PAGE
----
Just this year, Liberty Institute successfully defended one longstanding and much beloved national veterans memorial, and is working toward victory in defense of another:

·      In July of 2015, Liberty Institute and our client, the Mt. Soledad Memorial Association, celebrated the transfer of the Mt. Soledad Veterans Memorial in San Diego, Ca. to the Association, hopefully putting an end to attacks on this historic veterans memorial. Read more about the Mt. Soledad Veterans Memorial victory.

·      In August of 2015, Liberty Institute, representing The American Legion, completed the first stage of legal briefing in the ongoing case to defend the historic Bladensburg WWI Veterans Memorial in Bladensburg, Maryland—which is currently under attack and threatened with removal because of its cross shape. Read about the Bladensburg WWI Veterans Memorial case.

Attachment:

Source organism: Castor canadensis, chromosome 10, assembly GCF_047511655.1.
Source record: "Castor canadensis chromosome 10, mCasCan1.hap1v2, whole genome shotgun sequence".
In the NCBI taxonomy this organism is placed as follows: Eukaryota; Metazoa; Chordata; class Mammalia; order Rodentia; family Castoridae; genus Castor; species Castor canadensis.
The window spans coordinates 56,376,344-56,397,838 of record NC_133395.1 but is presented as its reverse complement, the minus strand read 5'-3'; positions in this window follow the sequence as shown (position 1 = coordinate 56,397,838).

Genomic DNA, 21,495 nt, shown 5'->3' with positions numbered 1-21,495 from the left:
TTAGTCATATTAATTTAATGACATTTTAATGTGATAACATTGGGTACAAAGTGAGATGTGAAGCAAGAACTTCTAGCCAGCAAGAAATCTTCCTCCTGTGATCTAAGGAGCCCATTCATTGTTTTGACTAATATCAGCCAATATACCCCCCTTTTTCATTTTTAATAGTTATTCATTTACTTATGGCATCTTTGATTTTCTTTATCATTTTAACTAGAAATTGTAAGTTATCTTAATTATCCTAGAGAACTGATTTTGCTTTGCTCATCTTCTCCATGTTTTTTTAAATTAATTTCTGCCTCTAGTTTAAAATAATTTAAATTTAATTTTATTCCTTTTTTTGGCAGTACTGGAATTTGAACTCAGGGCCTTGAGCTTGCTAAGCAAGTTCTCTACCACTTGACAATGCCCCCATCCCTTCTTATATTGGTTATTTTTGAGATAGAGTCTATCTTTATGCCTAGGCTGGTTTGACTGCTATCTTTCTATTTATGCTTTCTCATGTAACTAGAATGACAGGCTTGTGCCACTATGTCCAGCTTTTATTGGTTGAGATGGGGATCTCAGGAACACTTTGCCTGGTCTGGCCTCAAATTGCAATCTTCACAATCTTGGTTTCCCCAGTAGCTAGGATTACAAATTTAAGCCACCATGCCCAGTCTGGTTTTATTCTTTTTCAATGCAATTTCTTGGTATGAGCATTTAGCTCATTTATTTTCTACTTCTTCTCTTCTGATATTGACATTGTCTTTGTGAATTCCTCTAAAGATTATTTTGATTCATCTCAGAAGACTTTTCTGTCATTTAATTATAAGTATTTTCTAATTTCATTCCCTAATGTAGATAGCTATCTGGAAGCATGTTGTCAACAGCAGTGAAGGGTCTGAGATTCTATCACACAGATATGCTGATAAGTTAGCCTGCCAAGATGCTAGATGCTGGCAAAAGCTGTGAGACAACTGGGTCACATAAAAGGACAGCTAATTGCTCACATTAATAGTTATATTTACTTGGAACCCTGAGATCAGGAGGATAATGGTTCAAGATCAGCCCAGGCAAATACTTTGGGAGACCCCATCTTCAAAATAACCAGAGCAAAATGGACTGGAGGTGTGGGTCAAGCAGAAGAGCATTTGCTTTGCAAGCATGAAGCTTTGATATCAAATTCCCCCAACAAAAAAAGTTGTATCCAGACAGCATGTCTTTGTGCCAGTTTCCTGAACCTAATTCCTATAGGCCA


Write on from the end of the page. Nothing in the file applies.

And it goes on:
Liberty Institute is committed to defending the Knoxville veterans memorial just as we have defended many others in the past. Our veterans fought for the freedoms we enjoy—including religious liberty. It is our job to fight for the right to honor their memory with veterans memorials.

“Knoxville veterans created this memorial, paid for this memorial, and erected this memorial,” said Roger Byron, Liberty Institute Senior Counsel. “This monument is their private speech honoring their friends who died in battle. The fact that anyone would attack these veterans and their memorial is shameful.”

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About Liberty Institute
Liberty Institute is a nonprofit legal group dedicated to defending and restoring religious liberty across America — in our schools, for our churches, in the military and throughout the public arena. Liberty’s vision is to reestablish religious liberty in accordance with the principles of our nation’s Founders. For information, visit www.LibertyInstitute.org.